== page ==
Dan Goldberg’s main message is NOT that Santa ( Spirit) should be glorified and praised but rather a tribute to the glory of the human spirit, in this example, the Irish and Australian spirit.

If both these men were true believers in their respective faiths, their faithfulness and fear of God would have given them pause. But then, if Pope John Paul II can kiss a Koran and celebrate mass with a Buddha  planted atop the “tabernacle,” which the Catholic Church teaches contains the flesh, bones, nerves and sinews, and the rest of the body of Yeshua/Jesus – not of Santa, then the Irish antics in the synagogue and the Jewish antics in the church should NOT be any cause for alarm. Surely Santa (Claus) –  a Catholic Saint, according to legend – and not  Buddha, the atheist, is more deserving of  top spot. It all depends, though,  whether it is theologically more sound to prefer a legendary saint to a real atheist.

Dan Goldberg continues from where we left him above at “…Santa played his part.”

“Now I was being asked to play mine (my part). But I wanted to bow out. I knew intrinsically this was not a place for a Jew, let alone one who can trace his lineage back to an Orthodox rabbi in Europe centuries ago. “Just say ‘body of Christ,’ ” my mate advised me. I shuffled toward the priest. “Body of Christ,” I muttered. In return I received a wafer that wasn’t dissimilar to Passover matzah. I put it in my mouth and managed to avoid the second priest offering sips of wine — the blood of Jesus. “What does the wafer mean?” I asked. “The body of Christ is in you,” my mate answered. My throat tightened. My brain scrambled momentarily, incapable of computing such a sentence.”

In the second paragraph (above), Dan says: “I am standing face to face with the elderly priest, who is holding out a wafer that I’m told represents the body of Jesus Christ.” The Catholic fact of the matter is that the wafer does not merely “represent” the body of Christ; it IS the body of the crucified Christ.

In his teaching on the sacrifice of the Mass, Pope John Paul II writes:

. . . the Church is the instrument of man’s salvation. It both contains and continually (my italics) draws upon the mystery of Christ’s redemptive sacrifice. Through the shedding of His own blood, Jesus Christ constantly (my italics) “enters into God’s sanctuary thus obtaining eternal redemption” (cf. Heb 9:12). (Pope John Paul II, Crossing the Threshold of Hope (New York: Knopf, 1995, p. 139). The underlined section is the Pope’s rendition of Hebrews 9:12.).

The Pope’s “constantly enters” is in agreement with the Council of Trent’s declaration that the Mass is not merely a “re-enactment”, but a real propitiatory sacrifice, which is repeated at every consecration of the wafer and the wine.2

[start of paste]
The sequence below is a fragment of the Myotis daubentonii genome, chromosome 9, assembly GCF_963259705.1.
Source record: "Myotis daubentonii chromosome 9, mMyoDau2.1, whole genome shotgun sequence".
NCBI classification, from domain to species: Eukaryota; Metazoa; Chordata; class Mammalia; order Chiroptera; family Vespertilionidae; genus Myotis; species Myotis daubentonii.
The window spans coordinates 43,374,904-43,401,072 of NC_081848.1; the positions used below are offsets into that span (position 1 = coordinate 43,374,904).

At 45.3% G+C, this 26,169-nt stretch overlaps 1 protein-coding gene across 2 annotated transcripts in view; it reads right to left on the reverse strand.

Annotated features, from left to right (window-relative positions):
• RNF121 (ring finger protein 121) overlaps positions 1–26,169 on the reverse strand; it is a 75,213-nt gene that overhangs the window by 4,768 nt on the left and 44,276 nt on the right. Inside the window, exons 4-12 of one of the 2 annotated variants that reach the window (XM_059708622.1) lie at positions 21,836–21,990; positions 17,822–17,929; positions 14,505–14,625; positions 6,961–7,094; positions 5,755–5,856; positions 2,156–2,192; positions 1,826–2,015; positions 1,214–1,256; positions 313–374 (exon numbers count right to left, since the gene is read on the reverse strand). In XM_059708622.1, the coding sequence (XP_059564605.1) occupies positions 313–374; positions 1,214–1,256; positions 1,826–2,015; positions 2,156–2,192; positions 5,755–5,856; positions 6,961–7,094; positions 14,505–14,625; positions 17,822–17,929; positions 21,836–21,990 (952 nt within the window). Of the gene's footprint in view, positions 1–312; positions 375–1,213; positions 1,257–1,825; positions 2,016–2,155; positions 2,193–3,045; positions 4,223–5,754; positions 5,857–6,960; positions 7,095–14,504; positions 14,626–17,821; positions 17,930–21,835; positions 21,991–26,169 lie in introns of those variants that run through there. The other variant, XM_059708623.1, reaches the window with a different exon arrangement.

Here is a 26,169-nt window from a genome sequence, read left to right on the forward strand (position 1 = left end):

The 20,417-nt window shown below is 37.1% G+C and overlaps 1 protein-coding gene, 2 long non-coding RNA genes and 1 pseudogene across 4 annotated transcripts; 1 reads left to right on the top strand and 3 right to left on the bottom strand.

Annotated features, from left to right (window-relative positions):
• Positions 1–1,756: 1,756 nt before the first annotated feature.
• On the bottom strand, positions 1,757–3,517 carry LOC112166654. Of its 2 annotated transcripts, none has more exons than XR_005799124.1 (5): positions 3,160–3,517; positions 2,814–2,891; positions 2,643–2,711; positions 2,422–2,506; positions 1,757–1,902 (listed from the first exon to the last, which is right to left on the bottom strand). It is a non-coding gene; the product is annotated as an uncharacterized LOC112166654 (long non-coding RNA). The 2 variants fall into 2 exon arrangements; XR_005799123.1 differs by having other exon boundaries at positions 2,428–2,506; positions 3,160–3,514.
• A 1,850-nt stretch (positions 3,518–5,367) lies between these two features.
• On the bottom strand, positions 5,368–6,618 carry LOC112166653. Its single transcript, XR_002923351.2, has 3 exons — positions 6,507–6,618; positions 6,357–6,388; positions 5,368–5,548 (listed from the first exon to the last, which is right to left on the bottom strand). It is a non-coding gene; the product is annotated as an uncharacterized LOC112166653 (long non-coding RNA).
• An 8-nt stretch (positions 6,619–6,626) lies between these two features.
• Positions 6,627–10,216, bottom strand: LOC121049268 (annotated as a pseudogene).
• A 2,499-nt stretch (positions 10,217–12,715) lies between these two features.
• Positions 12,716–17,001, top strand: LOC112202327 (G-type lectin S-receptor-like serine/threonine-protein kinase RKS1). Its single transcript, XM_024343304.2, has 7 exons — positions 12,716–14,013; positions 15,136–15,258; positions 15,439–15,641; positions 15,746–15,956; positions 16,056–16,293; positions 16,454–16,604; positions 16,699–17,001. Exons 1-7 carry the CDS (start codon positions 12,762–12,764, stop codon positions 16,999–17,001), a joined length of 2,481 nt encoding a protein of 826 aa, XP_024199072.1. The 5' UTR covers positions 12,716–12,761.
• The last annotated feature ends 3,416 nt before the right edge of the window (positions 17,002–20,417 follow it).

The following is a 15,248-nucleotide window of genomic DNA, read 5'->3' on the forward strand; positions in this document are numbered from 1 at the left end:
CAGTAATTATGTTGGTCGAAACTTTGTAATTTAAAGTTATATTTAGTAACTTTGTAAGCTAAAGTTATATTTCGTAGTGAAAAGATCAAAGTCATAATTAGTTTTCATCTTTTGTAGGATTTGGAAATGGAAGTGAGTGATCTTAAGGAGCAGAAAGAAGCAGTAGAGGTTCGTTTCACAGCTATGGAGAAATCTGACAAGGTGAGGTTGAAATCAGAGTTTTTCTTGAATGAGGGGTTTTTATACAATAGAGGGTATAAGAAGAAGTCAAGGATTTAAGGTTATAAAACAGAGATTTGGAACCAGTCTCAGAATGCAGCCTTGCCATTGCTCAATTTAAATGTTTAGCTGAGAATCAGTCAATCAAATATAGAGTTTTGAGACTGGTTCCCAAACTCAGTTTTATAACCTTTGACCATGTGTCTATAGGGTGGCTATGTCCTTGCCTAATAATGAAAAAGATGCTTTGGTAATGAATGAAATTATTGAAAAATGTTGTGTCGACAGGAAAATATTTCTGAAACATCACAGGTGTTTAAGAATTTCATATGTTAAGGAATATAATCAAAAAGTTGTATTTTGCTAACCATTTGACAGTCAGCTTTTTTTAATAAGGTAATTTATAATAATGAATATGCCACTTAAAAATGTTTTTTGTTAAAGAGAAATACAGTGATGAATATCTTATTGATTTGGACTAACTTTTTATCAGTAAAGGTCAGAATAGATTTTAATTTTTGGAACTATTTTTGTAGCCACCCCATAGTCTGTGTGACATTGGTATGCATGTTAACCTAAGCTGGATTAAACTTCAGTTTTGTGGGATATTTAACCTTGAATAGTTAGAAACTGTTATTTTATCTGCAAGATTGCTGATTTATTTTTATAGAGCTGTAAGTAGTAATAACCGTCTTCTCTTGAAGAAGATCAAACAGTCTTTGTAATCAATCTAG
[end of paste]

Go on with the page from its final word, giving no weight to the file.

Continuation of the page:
The first part of John Paul’s statement – “continually draws upon the mystery of Christ’s redemptive sacrifice” – does not conflict with the Bible. However, just because the Church “continually draws upon the…sacrifice” this does not mean that the Jesus Christ is constantly sacrificed.

“Neither by the blood of goats, or of calves, but by his own blood, entered ONCE into the holies, having obtained eternal redemption.”(My emphasis).

Here is the Pope’s rendition: Through the shedding of His own blood, Jesus Christ constantly “enters into God’s sanctuary thus obtaining eternal redemption” (cf. Heb 9:12). See my The Constant Thirst and Constant Sacrifice of Jesus Christ: The Charism of Mother Teresa.

I read the following from a catechumen (someone taking instruction in the Catholic catechism):

“When I realized what the Mass really is, I went daily while I waited for another year to complete the process. I learned that in time I would finally be in full communion but until then, once I realized what the miracle of Transubstantiation is, I knew I couldn’t stay away even if it only meant I got to be in His presence. That presence means something. That presence IS Catholic identity.” (End of the catechumen’s comment). On the same website, I clicked an internal link, which brought me to more on the “real presence.”

For the Roman Catholic, the highest experience of Christ’s “ISNESS” on earth is, as Thomas Aquinas says (see below) eating “not only His flesh, but also His bones, and sinews, and other things.”

I was once a Catholic (converted from Judaism at 19 years old). After 22 years in the Catholic Church I left. One issue was the Mass that all devout Catholics hold so dear. After studying the book of Hebrews, I understood that Jesus died once for all time. There are no priests (who sacrifice) in the NT or in the early Church. The NT speaks of believers being a holy priesthood. The Catholic Church teaches that every Mass is a real sacrifice (that’s why the Catholic Church has priests, because that is what a priest does – he sacrifices). I accepted anything the Catholic Church taught because I believed that the Pope had the “keys” to the Holy Spirit. My main point is that if the Mass is not a real sacrifice, then what is on the altar cannot be – as Aquinas says: “It is not only His flesh, but also His bones, and sinews, and other things.”

Besides the fluffy stuff in his Confessions of a Jewish Christmas, Dan said something interesting: “I got a sneak peak inside a religion (he’s talking about Catholicism) that frankly isn’t so far removed from mine. The prayers and penitence, rites and rituals are virtually the same.”